High quality plastics components are becoming an increasingly important part of the perceived quality of products. An important part of this high quality perception is a flawless and often high gloss surface finish. Traditional methods such as surface coatings and other secondary operations are often expensive and impractical for high-production volumes. In many cases, the high gloss, high quality surface finish can be achieved by rapid heating and cooling technology as part of the injection molding process (see Figure 1).
The ideal mold processing conditions for the mold filling and cooling phases contradict each other. A super high gloss surface finish can be achieved by injecting into a very hot mold, even if standard grade resins are used. Visible surface defects like weld line silver streaks and splay marks are eliminated. Even glass fiber filled plastics can achieve a high quality surface finish due to the formation of a resin rich surface.
The hotter mold allows for longer flow lengths with thinner wall sections, and better replication of the tool surface (transcription) is possible. Mold filling pressures are reduced by up to 50 percent and lower filling pressures result in lower levels of in-molded stresses resulting in less warpage and distortion.
However, the quality benefits brought about by injecting into a hot mold come at the expense of a longer cooling time, affecting the bottom line. With conventional injection molding the mold temperature is held at a more or less constant temperature. When aspects like surface quality are not important, the mold temperature is typically set to a point where a part can be produced in the shortest possible time. However, when a high quality surface finish is required, the mold temperature may have to be raised to a temperature where the part can no longer be produced in a cost-effective way.
Rapid heating and cooling technology avoids the compromised solution of a single mold temperature setting for both the injection and cooling phases. Instead it provides optimal conditions for both the filling and the cooling phases.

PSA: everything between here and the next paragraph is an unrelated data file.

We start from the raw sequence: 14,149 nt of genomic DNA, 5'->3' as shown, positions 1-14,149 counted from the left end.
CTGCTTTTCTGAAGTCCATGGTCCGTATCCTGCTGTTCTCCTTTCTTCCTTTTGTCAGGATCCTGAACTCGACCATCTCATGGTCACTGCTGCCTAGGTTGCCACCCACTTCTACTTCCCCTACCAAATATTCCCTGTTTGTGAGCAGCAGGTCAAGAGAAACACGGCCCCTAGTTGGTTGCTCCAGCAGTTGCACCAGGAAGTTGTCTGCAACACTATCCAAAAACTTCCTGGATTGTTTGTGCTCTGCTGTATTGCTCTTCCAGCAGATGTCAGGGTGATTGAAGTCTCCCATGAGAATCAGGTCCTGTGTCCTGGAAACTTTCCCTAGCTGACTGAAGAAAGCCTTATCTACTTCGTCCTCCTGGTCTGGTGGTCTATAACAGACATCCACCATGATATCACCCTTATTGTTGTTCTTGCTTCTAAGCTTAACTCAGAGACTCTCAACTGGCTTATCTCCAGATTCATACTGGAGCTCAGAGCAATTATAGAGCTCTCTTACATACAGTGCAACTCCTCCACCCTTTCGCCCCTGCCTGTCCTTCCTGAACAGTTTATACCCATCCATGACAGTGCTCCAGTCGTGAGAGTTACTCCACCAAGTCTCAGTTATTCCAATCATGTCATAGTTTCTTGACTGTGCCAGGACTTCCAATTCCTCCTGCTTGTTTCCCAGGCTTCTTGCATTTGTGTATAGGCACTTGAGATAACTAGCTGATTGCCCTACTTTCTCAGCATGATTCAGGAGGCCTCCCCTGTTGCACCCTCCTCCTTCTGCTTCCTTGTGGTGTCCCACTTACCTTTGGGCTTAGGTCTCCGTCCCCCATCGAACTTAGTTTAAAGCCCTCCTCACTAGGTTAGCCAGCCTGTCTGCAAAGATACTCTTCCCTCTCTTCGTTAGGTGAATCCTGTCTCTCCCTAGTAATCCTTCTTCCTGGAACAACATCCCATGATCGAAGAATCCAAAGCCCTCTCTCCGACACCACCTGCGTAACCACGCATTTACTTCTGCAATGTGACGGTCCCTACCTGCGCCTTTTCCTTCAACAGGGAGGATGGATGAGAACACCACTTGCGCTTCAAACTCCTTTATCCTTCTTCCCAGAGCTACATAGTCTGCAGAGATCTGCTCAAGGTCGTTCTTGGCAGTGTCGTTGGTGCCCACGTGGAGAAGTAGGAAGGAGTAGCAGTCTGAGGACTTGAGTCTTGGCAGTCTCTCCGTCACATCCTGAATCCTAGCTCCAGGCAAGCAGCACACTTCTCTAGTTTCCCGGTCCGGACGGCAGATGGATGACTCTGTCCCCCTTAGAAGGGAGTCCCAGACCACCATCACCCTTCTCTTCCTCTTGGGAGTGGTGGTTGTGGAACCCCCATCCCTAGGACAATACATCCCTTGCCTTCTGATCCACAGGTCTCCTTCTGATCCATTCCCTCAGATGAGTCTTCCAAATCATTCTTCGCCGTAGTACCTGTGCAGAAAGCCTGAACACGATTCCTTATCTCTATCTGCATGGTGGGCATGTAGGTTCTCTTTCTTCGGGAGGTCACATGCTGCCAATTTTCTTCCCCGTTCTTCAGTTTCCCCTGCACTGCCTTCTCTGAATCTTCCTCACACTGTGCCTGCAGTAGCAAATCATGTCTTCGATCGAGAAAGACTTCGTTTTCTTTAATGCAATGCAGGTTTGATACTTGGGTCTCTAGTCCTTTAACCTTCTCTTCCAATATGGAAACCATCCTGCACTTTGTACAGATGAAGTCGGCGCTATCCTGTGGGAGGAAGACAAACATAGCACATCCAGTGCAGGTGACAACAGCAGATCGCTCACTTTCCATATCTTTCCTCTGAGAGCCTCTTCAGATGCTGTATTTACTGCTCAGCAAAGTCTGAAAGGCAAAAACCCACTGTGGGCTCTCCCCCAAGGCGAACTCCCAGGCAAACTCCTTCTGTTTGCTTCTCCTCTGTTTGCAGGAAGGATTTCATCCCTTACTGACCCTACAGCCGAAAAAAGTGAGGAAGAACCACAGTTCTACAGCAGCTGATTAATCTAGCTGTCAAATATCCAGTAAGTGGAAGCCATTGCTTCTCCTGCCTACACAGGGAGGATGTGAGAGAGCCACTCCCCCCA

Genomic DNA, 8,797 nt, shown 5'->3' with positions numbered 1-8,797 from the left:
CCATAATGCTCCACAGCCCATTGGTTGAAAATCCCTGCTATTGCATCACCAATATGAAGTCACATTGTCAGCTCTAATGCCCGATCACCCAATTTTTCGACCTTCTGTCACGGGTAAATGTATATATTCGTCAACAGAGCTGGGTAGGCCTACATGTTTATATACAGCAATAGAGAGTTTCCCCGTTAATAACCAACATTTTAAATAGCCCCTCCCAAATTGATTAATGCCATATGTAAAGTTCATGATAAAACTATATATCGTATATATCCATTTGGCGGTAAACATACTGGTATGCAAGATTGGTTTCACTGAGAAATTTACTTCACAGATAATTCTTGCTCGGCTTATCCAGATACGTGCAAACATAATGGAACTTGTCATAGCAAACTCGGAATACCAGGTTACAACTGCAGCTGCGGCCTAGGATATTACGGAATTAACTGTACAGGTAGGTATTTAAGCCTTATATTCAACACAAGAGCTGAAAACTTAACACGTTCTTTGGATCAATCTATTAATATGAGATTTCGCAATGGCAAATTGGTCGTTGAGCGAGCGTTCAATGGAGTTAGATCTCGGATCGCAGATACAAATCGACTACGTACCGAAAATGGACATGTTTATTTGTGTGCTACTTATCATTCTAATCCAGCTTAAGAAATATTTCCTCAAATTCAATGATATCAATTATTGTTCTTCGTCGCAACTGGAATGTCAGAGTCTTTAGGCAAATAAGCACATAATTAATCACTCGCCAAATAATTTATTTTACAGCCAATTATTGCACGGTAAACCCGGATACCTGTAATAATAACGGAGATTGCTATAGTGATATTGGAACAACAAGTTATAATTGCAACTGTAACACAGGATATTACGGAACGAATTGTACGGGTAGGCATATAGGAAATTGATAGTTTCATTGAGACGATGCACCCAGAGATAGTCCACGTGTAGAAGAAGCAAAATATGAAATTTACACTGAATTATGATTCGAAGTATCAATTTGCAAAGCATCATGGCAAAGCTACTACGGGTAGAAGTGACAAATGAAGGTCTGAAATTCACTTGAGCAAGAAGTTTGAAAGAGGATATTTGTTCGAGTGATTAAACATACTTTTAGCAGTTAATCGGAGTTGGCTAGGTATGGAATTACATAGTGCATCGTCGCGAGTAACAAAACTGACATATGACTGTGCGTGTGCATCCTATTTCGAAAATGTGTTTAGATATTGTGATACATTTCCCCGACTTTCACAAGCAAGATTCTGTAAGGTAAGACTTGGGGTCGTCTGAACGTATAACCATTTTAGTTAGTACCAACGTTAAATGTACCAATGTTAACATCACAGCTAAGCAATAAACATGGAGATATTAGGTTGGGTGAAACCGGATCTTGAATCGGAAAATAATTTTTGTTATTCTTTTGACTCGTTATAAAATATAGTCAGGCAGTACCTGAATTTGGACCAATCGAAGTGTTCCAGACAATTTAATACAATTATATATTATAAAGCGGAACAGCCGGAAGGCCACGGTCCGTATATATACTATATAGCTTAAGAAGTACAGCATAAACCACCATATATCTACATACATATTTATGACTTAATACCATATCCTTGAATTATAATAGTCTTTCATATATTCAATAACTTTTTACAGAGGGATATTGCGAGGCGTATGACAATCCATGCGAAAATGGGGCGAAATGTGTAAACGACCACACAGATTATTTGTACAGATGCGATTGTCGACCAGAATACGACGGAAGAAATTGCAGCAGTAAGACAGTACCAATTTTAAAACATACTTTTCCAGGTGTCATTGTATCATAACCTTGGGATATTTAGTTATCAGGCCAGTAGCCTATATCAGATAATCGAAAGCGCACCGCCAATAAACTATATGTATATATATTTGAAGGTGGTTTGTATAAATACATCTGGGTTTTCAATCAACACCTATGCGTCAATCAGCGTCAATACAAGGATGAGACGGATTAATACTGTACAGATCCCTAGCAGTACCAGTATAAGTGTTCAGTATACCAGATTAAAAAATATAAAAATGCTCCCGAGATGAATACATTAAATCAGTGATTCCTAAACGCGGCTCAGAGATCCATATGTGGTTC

During mold filling, the mold surface in contact with the polymer is heated to above the ‘Glass Transition Temperature’ (Tg) of the polymer to achieve the best possible product surface quality. Subsequently, the mold temperature is quickly reduced during the cooling phase to achieve the shortest possible cycle time. The mold is then re-heated in preparation for the next cycle (see Figure 2).
Rapid heating and cooling introduces new opportunities; however, it also introduces new variables. Not only are the layout of the cooling channels and the mold materials important, but the optimum heating technology needs to be chosen (e.g., pressurized hot water, steam, induction heating, heater elements, etc.). Then the selection of the optimum temperatures levels, combined with the correct timing of the heating and cooling to maintain the temperature levels along with unfamiliarity with the technology can create uncertainty.
This is where simulation can play a significant role; it enables the mold designer to make informed decisions. When the number of variables and options become too many to understand intuitively, simulation technology can help create insights, explore alternatives and minimize risk.
Over the past few years new capabilities have been added to injection simulation software to bring insights into what is happening inside the mold during a conventional injection molding cycle. This has now been expanded to include rapid heating and cooling technology, to help choose the best technology to optimize the layout of cooling channels, heating elements and thermocouples.
The simulation software can also help understand the effect of rapid heating and cooling on the actual part. Flow front Temperature, mold–cavity1 can show the local temperature of the mold at the moment the melt front passes by. In areas that require a high gloss surface finish, this result should show a uniform temperature distribution above the Tg of the material. The same result can also be used in combination with the Weld line result to ensure that weld lines are formed above Tg to strengthen them and make them invisible to the human eye (see Figure 3).
Conformal cooling is frequently used in combination with rapid heating and cooling, because it allows a quick and localized response to the temperature changes. The advantages are very obvious when comparing the two different cooling layouts in Figure 4. The Flow front Temperature, mold–cavity result with the conventional channel design on the left is very non-uniform, and towards the sides even below Tg (transparent). The same result with a conformal cooling layout shows a much more uniform temperature above Tg, and should result in a uniform, high quality surface finish.
In conclusion, rapid heating and cooling technology provides the ability to create high quality plastic parts. Simulation technology can help provide insight into the process and help ensure the desired quality standards can be achieved.
1A new result in Autodesk Simulation Moldflow 2013.